The University of Arkansas System Division of Agriculture and the U.S. Department of Agriculture are teaming up to provide taxpayer education to farmers and ranchers. The partnership aims to provide resources for educators and tax professionals who work with rural and agricultural clients as well.
The endeavor is part of a $14.5 million investment by USDA’s Farm Service Agency through two outreach efforts — the first to new farmers, and the other to underserved audiences.
USDA announced the partnership Aug. 5.
In the first phase, FSA is investing $10 million toward agriculture-oriented taxpayer education, an effort called the Taxpayer Education and Asset Protection Initiative. The second phase is comprised of a $4.5 million investment in outreach for the Conservation Reserve Program’s Transition Incentives Program, which helps with access to land for beginning and socially disadvantaged farmers and ranchers.
Ron Rainey, assistant vice president of the Division of Agriculture, will be leading the effort to develop a curriculum through the National Farm Income Tax Extension Committee, the nation’s network of Extension Risk Management Centers and other land grant partners. Once developed, there will be a series of sessions to train educators “with the ultimate goal of reaching our farmers and ranchers in all 50 states and U.S. territories,” he said.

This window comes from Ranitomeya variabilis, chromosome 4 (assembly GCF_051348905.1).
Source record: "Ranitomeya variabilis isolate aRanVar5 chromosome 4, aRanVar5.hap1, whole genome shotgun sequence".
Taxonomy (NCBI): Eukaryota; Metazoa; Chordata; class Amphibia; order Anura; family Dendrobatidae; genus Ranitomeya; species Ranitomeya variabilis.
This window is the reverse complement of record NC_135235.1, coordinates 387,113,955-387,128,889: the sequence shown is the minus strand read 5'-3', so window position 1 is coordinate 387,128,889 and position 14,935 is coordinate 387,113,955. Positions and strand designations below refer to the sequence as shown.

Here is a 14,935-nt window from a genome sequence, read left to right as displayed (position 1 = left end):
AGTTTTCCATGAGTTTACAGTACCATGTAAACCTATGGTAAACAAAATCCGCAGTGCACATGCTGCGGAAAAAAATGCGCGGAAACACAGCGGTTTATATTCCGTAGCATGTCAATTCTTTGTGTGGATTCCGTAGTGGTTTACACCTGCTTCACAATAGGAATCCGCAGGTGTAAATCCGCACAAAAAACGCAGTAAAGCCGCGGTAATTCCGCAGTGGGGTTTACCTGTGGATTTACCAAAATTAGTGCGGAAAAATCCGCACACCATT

Many producers don’t know that USDA program funds they receive for conservation contracts, disaster assistance payments and pandemic relief are taxable income, and need help with short- and long-term business planning associated with their program payments, according to the USDA.
“Many rural areas lack legal and certified accounting services, and agricultural producers need additional knowledge and/or resources to integrate tax planning into their financial planning,” Rainey said. “This partnership will help the Division of Agriculture and USDA work together to overcome inequalities in tax services to serve agriculture communities.”
The next phase of this work will include a suite of online resources for producers, continuing education opportunities for tax attorneys and CPAs, as well as cooperative agreement funding and training opportunities for stakeholder organizations.
“This is the type of effort that goes to the heart of the land grant mission to help our neighbors in the agriculture industry and our rural communities,” said Deacue Fields, who heads the Division of Agriculture. “I appreciate the leadership role Ron Rainey has taken in bringing this effort to life.”
“Running a farm operation is tough, and we are working to help meet gaps where farmers need assistance,” said Deputy Under Secretary for Farm Production and Conservation Gloria Montaño Greene. “First, filing taxes for an agricultural operation can be challenging and many agricultural producers may not have the funds to hire accountants or tax professionals to assist, especially for new and historically underserved producers. This new initiative offers support to producers in navigating tax season.
“Second, we want to make sure producers are aware of our many program options, and Conservation Reserve Program Transition Incentives Program provides a unique opportunity for producers with expiring CRP land to help bring new farmers into the fold,” Greene said.